Imagine this: You will examine one square inch of a painting and decide from that whether you want to see the whole painting or not.
Or this: You will listen to ten seconds of a symphony and decide from that whether you want to hear the entire symphony or not.
Seems a foolish way to approach a work of art. At least, it does to me. Such things must be appreciated wholly. They are created as integrated units, each part contributing in some way toward the overall goal, impression, creation. (Or with a composer like Beethoven, an entire career of composition integrated and informing the later works.)
So I am astonished when I hear people say they will give a new novel fifty pages to hook them or give it up.
A novel is only completely understood (if then) after you reach The End. You can’t say you’ve truly experienced the novel until you’ve taken in the whole of it. A beginning can’t make sense without its ending. A writer (a good writer, a serious writer whatever the genre) integrates all of the parts of the work to feed the ending, to inform the whole. Everything builds. Everything belongs. Everything leads. And as is often the case, no single part can make thorough sense without the experience of the whole. (And even then, it may take several readings for the whole to make sense, but people who disdain reading books more than once — they exist out there, believe me! — are another sore subject for me.) The ending casts a light back on all of the pages preceding it. One cannot be appreciated without the other.
How to explain this fifty-page sampling phenomenon? Is it just short attention spans among the readers? (Maybe they should only read short stories.) Is it the nature of the books they favor? Books that aren’t complicated or insightful, that can be read for surface impressions only? Is it the calibre of the writing they are judging rather than the story? Is it the reader’s freakishly busy life that doesn’t allow them time for whole books unless they are instantly accessible? Where is the savor in that? The pause and reflection? What is it? And where did this “sampling” attitude come from? This attitude seems like an insult to the writer and even an insult to the intelligence of the reader who holds it. It seems like a lack of respect. It seems specious. And why the first fifty pages? If you’re going to merely sample a work, why not at least learn what is best to sample and give that a try?
Some might argue that the first fifty pages of a novel ought to be the best pages, that the writer must put every bit of talent into those pages, and thus the work can be more or less judged on that. I don’t think so. Or rather, I think all of the novel must have every bit of talent worked into it. And again, a part does not equal the whole. Nor, I think, can you judge the whole based on the part. When I pick up a novel, I feel as though I have entered a relationship with the writer, one that I am obligated to see to the end. I will give up several hours of my life to your work, and you, hard-working writer, will give me your creativity and insight and story telling skills. You’ve held up your end of the bargain; now I will honor my obligation. Reading a novel is not like speed dating.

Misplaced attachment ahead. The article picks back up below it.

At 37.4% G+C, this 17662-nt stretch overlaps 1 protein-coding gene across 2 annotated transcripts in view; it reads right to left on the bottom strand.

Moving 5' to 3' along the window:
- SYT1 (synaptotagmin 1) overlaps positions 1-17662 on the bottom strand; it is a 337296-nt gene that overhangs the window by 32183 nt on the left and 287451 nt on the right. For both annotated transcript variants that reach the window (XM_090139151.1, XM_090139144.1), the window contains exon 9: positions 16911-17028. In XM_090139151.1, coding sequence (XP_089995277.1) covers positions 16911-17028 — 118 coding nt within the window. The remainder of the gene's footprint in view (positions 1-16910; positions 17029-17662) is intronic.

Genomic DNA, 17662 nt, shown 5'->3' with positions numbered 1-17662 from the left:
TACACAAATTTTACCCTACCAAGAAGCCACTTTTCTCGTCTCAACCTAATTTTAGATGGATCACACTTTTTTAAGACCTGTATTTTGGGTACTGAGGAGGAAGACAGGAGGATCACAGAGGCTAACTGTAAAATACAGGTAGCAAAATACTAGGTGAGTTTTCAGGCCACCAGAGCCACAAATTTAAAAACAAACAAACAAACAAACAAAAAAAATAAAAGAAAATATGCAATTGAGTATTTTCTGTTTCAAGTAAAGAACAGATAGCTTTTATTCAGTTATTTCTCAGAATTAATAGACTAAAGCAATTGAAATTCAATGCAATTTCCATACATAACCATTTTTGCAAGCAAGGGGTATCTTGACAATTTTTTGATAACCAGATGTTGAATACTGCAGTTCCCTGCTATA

I recently read the novel The Elegance of the Hedgehog by Muriel Barbery. I saw it mentioned in a blog I respect (Sharp Sand), and I began reading about it as I waited for the book to become available at my library. One thing I read several times about the novel is that you must push through the first fifty pages in order to begin enjoying the work, that it is turgid going at the beginning. I didn’t find this to be the case; I was captivated from the start. It is a novel of ideas and philosophy. It is a novel that is best read multiple times. The references it makes to literature, philosophy, class struggle, and history are mostly lost on me, though I will pursue them. It is a novel that has a bittersweet yet completely correct ending, one that I couldn’t have imagined without all of the ideas dealt with throughout the story and one that I certainly couldn’t have foreseen from the first fifty pages.
Imagine, though, a reader who slavishly followed the first-fifty-page rule with this novel. This great work of writing and thought and story telling and characterization would have been lost to this kind of reader. What an absolute waste! (It is well after the first fifty pages that the odd title gets explained, and then, of course, it makes perfect sense, elegant sense.)
Can you imagine picking up any novel by Faulkner and adhering to this fifty-page rule? His works require effort to appreciate. And they certainly can’t be judged through sampling. Or one of my favorites: Iris Murdoch. She is another writer of ideas. Her plots are sometimes only there as the structure to hang ideas and complex characters on. They often are confusing and contorted in the first half, building to who knows where at the time. I think the same could be said about most novels in one way or another.
Approaching a novel is not like approaching a box of assorted chocolates. At least to me it’s not.
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The thumbnail image above is a tiny corner from the painting Christina’s World by Andrew Wyeth. You can see the whole painting by going to that link. Could you have judged the worthiness of the painting from the thumbnail?